For the first two years of war, Canada relied on a voluntary system of military recruitment. It adopted a policy of conscription, or compulsory service, only after a long, difficult political debate in 1917.
War Enthusiasm Bolsters Recruiting
Throughout the war, but especially in its early months, Canadians rushed to enlist for reasons of patriotism, adventurism, opposition to German aggression, or personal ties to Great Britain. Public attitudes also influenced individual decisions, in particular the widespread view in many parts of the country that those who failed to enlist were cowards.
Daily newspaper editorials, political speeches, and lectures from the pulpit implored men that their duty to King and Country meant serving in the military. Early recruitment posters urged enlistment on the basis of patriotism and emotional connections to the war’s major issues. Later, more desperate posters tried to shame men into enlisting by questioning their loyalty and their manhood. Wartime propaganda also urged women to pressure men to enlist.
War Weariness and Declining Enlistment
The early strength of Canada’s voluntary recruitment waned in 1916 in the face of growing casualty lists. Local newspapers reported daily on the war’s human costs, and many public places posted the official casualty lists. Canadians had come to realize that the war would be neither short nor easy, and not all of them agreed that troops should continue to go overseas as the conflict dragged on. Industry and agriculture at home needed workers in order to produce munitions and foodstuffs, and ‘doing one’s bit’ for the war could also mean serving only in Canada. Others claimed simply that Canada had already sacrificed enough, as the casualty rolls appeared to indicate.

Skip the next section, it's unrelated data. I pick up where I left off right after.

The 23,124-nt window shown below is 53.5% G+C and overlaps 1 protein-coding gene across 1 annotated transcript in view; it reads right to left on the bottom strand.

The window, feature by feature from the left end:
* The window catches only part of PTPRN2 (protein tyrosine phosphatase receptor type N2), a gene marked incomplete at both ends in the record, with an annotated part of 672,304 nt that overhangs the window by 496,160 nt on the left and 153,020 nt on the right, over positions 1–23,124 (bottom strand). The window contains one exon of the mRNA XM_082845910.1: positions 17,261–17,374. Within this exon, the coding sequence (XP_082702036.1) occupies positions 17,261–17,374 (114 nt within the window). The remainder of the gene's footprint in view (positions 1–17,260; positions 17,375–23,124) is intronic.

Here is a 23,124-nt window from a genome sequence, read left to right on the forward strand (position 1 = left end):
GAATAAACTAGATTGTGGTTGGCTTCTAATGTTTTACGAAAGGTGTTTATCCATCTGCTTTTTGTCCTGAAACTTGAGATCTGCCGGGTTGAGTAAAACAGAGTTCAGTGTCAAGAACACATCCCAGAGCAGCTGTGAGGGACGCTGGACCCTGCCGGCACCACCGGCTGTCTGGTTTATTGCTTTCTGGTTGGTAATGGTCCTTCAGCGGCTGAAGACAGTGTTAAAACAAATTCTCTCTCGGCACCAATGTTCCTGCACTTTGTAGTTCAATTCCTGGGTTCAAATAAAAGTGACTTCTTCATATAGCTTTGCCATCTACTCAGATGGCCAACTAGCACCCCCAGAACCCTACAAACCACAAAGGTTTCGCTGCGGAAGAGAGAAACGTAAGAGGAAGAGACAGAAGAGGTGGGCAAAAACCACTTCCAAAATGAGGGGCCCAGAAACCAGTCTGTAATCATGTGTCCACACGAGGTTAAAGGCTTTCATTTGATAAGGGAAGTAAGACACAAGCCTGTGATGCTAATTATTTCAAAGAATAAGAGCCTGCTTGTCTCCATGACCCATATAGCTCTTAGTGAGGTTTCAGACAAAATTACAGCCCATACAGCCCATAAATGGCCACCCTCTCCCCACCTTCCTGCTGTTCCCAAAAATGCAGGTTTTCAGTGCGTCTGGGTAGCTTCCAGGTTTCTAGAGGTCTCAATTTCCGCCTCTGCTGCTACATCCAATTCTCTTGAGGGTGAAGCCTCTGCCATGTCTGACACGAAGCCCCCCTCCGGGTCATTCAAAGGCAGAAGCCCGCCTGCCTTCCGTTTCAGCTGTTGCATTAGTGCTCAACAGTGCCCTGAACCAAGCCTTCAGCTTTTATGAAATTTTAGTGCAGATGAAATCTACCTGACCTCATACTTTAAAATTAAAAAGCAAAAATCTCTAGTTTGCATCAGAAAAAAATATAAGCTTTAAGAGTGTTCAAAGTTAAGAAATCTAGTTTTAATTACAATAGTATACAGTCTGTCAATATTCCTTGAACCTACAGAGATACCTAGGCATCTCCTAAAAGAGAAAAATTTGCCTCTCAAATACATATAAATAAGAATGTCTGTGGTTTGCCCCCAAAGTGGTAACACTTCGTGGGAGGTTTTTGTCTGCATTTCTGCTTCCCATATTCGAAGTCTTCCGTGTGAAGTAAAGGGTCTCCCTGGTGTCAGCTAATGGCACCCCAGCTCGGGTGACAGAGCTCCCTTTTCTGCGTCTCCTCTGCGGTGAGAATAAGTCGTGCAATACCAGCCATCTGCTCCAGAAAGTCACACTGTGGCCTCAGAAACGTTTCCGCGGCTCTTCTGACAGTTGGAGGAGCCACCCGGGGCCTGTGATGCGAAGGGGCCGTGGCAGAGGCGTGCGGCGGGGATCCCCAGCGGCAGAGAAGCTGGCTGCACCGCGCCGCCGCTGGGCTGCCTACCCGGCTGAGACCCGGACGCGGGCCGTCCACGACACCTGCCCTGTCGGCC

Renewed Efforts to Find Volunteers
As voluntary recruiting weakened in the face of continuing losses overseas, the government gradually eased previous restrictions on recruitment. It lowered medical standards for the acceptance of volunteers, and allowed community groups to raise their own battalions. Men less than five feet tall were permitted to form bantam units and, from 1916, the government cautiously accepted some visible minorities. The latter soon enlisted in significant numbers, including 3,500 Aboriginal Canadians, 1,000 Blacks, and several hundred Canadians of Chinese and Japanese descent.
These minor successes raised more troops, but not enough to replace the many thousands killed and wounded in the battles of 1916 and early 1917.
The Government’s Conscription Dilemma
Forced to confront the fact that voluntarism alone could not maintain the forces overseas at full-strength, Ottawa faced a difficult choice. It could allow the country’s war effort to decline by not replacing fallen or injured troops, or it could maintain the forces at full-strength by forcing Canadians to serve through conscription.